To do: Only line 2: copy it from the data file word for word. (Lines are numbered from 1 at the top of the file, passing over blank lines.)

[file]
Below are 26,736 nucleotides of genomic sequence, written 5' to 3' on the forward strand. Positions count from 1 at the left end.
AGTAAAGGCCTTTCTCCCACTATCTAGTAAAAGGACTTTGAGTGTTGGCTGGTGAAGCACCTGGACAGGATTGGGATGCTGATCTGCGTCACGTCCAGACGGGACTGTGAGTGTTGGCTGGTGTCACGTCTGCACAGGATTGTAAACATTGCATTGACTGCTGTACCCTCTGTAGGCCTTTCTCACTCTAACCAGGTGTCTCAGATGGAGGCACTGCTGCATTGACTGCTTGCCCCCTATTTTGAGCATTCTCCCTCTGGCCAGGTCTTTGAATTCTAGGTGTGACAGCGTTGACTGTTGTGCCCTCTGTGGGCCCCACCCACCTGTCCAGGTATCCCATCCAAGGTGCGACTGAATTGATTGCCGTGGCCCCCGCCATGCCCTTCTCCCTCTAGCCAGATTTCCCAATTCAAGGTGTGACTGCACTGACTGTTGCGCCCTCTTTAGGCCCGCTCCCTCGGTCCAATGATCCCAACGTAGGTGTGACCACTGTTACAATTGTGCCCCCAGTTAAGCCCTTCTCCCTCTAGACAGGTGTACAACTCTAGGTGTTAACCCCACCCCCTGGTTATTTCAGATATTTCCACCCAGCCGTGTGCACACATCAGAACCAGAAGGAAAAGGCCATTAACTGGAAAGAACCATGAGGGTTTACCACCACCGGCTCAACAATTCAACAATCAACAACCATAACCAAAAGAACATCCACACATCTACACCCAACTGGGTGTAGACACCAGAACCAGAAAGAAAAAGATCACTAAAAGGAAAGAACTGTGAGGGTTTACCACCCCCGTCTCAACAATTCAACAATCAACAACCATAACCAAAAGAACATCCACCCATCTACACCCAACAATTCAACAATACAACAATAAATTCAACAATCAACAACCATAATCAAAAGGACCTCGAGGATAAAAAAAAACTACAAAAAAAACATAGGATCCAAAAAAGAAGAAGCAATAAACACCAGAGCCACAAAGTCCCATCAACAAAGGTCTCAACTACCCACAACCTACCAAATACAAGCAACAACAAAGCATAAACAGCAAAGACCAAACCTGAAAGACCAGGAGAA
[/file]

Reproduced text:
AGTAAAGGCCTTTCTCCCACTATCTAGTAAAAGGACTTTGAGTGTTGGCTGGTGAAGCACCTGGACAGGATTGGGATGCTGATCTGCGTCACGTCCAGACGGGACTGTGAGTGTTGGCTGGTGTCACGTCTGCACAGGATTGTAAACATTGCATTGACTGCTGTACCCTCTGTAGGCCTTTCTCACTCTAACCAGGTGTCTCAGATGGAGGCACTGCTGCATTGACTGCTTGCCCCCTATTTTGAGCATTCTCCCTCTGGCCAGGTCTTTGAATTCTAGGTGTGACAGCGTTGACTGTTGTGCCCTCTGTGGGCCCCACCCACCTGTCCAGGTATCCCATCCAAGGTGCGACTGAATTGATTGCCGTGGCCCCCGCCATGCCCTTCTCCCTCTAGCCAGATTTCCCAATTCAAGGTGTGACTGCACTGACTGTTGCGCCCTCTTTAGGCCCGCTCCCTCGGTCCAATGATCCCAACGTAGGTGTGACCACTGTTACAATTGTGCCCCCAGTTAAGCCCTTCTCCCTCTAGACAGGTGTACAACTCTAGGTGTTAACCCCACCCCCTGGTTATTTCAGATATTTCCACCCAGCCGTGTGCACACATCAGAACCAGAAGGAAAAGGCCATTAACTGGAAAGAACCATGAGGGTTTACCACCACCGGCTCAACAATTCAACAATCAACAACCATAACCAAAAGAACATCCACACATCTACACCCAACTGGGTGTAGACACCAGAACCAGAAAGAAAAAGATCACTAAAAGGAAAGAACTGTGAGGGTTTACCACCCCCGTCTCAACAATTCAACAATCAACAACCATAACCAAAAGAACATCCACCCATCTACACCCAACAATTCAACAATACAACAATAAATTCAACAATCAACAACCATAATCAAAAGGACCTCGAGGATAAAAAAAAACTACAAAAAAAACATAGGATCCAAAAAAGAAGAAGCAATAAACACCAGAGCCACAAAGTCCCATCAACAAAGGTCTCAACTACCCACAACCTACCAAATACAAGCAACAACAAAGCATAAACAGCAAAGACCAAACCTGAAAGACCAGGAGAA